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Rachel Cohen

Sargent (6)

Sargent Stone Water Stone Paper

Frederick Project: Materials

Thursday, April 9, 2020

In 2013, a show of John Singer Sargent watercolors. I saw it at the Museum of Fine Arts in Boston; it was co-organized with, and also shown at the Brooklyn Museum of Art. These two institutions have the two finest collections of Sargent watercolors. These first details are from I Gesuati , ca. 1909. [Works shown in this post belong to the Museum of Fine Arts, Boston; except for two, belonging to the Brooklyn Museum, noted below.] It interested me that walls were so beautiful in his [...] more

Sargent Notes

Sunday, May 22, 2016

I am writing this in a notebook that has on the cover of it a part of a Sargent water color.  It's of a house, gray and brown mingled in the wash, with a roof speckled and dashed with white.  An ordinary small mountain house, to which a stone wall in the shape of an S rises. Watercolor is a medium in which it is easy to lose the structures of things, but here everything has the shape that is proper to it because it does not wish to be otherwise. They are what they are, the [...] more

Monet at Work

Wednesday, December 18, 2013

I hadn’t appreciated what it meant to Monet to work in a series.  I knew the haystacks and the cathedrals and the water lilies showed different times of day – that you could see the morning in the yellow light along one edge of a bridge or doorframe and the evening in the lavender along the other – but I hadn’t really thought through how Monet would then actually have to work on them. I assumed, I think, that he began, say on a morning painting of haystacks, finished that one and then moved on to one of the [...] more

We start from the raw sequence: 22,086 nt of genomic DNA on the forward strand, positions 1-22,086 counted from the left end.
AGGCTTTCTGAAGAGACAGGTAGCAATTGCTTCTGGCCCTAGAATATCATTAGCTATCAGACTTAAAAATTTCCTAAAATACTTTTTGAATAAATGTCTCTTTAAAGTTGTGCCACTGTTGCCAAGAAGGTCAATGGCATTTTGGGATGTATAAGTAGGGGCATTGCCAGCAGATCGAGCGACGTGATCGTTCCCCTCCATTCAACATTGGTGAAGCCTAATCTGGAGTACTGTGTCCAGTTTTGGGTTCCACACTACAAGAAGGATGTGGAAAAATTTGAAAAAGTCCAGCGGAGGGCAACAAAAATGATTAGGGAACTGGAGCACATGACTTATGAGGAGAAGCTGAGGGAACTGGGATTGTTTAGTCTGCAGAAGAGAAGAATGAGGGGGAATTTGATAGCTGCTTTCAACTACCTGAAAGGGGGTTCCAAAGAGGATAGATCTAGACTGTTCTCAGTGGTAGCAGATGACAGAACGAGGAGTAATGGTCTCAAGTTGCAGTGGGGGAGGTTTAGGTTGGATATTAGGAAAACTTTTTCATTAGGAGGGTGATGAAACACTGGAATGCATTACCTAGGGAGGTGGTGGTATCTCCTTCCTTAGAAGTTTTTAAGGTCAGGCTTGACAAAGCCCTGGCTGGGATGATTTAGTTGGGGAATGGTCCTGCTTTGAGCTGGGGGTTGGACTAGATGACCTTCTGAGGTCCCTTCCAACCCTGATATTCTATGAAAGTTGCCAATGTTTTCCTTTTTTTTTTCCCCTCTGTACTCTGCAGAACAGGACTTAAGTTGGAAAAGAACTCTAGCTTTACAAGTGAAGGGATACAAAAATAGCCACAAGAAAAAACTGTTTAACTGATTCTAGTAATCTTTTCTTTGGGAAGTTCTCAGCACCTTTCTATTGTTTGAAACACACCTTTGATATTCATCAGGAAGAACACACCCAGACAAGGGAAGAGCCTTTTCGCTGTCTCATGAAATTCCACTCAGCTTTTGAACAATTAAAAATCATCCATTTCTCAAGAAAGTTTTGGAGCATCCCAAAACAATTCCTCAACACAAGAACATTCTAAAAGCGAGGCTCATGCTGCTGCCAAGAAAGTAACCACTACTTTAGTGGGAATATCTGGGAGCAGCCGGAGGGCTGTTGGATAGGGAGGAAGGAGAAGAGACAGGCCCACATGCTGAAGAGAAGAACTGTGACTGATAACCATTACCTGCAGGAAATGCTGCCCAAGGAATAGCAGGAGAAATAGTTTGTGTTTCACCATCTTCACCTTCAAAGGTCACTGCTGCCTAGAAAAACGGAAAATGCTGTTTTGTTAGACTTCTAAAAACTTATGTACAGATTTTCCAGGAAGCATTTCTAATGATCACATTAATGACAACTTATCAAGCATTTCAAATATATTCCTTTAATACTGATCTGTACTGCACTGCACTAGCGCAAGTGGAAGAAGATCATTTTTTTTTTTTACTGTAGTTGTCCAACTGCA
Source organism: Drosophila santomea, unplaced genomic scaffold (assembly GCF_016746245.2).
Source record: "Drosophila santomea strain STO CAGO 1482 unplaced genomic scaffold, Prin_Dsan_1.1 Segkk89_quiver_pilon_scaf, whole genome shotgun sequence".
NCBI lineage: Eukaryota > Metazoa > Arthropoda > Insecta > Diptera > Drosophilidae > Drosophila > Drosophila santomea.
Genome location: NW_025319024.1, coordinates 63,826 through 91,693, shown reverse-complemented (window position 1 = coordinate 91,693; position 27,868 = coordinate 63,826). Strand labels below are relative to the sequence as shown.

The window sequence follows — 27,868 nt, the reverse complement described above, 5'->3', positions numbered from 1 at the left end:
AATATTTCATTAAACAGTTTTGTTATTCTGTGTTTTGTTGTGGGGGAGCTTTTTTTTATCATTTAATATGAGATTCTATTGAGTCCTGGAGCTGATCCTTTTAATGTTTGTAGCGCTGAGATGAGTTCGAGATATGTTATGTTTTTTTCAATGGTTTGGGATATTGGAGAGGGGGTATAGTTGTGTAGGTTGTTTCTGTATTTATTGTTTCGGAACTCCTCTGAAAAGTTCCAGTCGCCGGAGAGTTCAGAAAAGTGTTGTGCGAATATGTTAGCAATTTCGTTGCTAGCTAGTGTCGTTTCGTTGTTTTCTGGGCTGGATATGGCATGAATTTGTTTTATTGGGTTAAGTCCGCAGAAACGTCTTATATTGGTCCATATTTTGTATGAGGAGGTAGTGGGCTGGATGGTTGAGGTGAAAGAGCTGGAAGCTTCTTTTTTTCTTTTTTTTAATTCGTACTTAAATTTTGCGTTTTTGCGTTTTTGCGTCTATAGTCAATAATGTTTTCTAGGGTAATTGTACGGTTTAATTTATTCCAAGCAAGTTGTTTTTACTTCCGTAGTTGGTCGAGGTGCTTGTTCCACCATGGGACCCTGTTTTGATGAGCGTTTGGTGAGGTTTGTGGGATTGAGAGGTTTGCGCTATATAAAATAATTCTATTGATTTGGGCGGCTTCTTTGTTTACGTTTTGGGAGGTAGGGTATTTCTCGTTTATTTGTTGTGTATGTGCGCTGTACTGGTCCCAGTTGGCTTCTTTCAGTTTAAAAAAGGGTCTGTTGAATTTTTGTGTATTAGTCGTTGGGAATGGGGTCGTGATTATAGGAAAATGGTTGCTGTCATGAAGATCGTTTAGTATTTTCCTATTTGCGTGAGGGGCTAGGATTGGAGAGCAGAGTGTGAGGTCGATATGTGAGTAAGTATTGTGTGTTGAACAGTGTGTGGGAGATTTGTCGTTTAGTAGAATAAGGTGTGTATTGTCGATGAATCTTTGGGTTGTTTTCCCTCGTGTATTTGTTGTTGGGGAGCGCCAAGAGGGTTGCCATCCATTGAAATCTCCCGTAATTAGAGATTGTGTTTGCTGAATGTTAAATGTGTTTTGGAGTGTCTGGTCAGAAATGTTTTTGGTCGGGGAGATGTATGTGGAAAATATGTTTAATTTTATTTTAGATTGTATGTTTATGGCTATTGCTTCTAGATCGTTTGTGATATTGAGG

A First Glimpse of Sargent and Monet

Wednesday, December 11, 2013

In a book on Monet’s series paintings of London (between 1900 and 1904 he made almost a hundred paintings of three subjects: the Waterloo Bridge, the Charing Cross Bridge, the Houses of Parliament) I read this cursory paragraph:  The successful portrait painter Sargent, who urged Monet to show in London in the early 1890s, may have encouraged the artist’s professional interest in London.  He was very much in evidence when Monet was in London and assisted him in making arrangements, dined with him, and provided social contacts – some of whom may have been intended as potential patrons. [1] [...] more

Open to the Public

Sunday, November 17, 2013

Last Friday at the Isabella Stewart Gardner Museum I had a notion of looking for her Sargents, to keep company with the sense of the artist developing in my mind because of the watercolor show at the MFA.  On entering the Gardner I must have half-noticed a small poster with a Venetian-looking Sargent on it, but this didn’t entirely register. I went first to the new wing to look at the Sophie Calle show Last Seen, about the great theft of pictures from the Gardner in 1990.   This show I liked very much.  Simple, a photograph of a person [...] more

Watercolor: Translucence and Resolution

Friday, October 11, 2013

On Tuesday the baby and I saw the John Singer Sargent watercolors now up at the MFA.  The baby saw much to please her.  In addition to the particularly nice low cushioned gray benches, she liked best the room labeled “watercraft,” and in particular this image of boats, also my favorite: We seemed both drawn to it simultaneously, though how much each might have anticipated the other’s preference is hard to determine.  She could see immediately that it was boats and then called out the colors – first, her favorite, “orange!” and then, another color she particularly likes, [...] more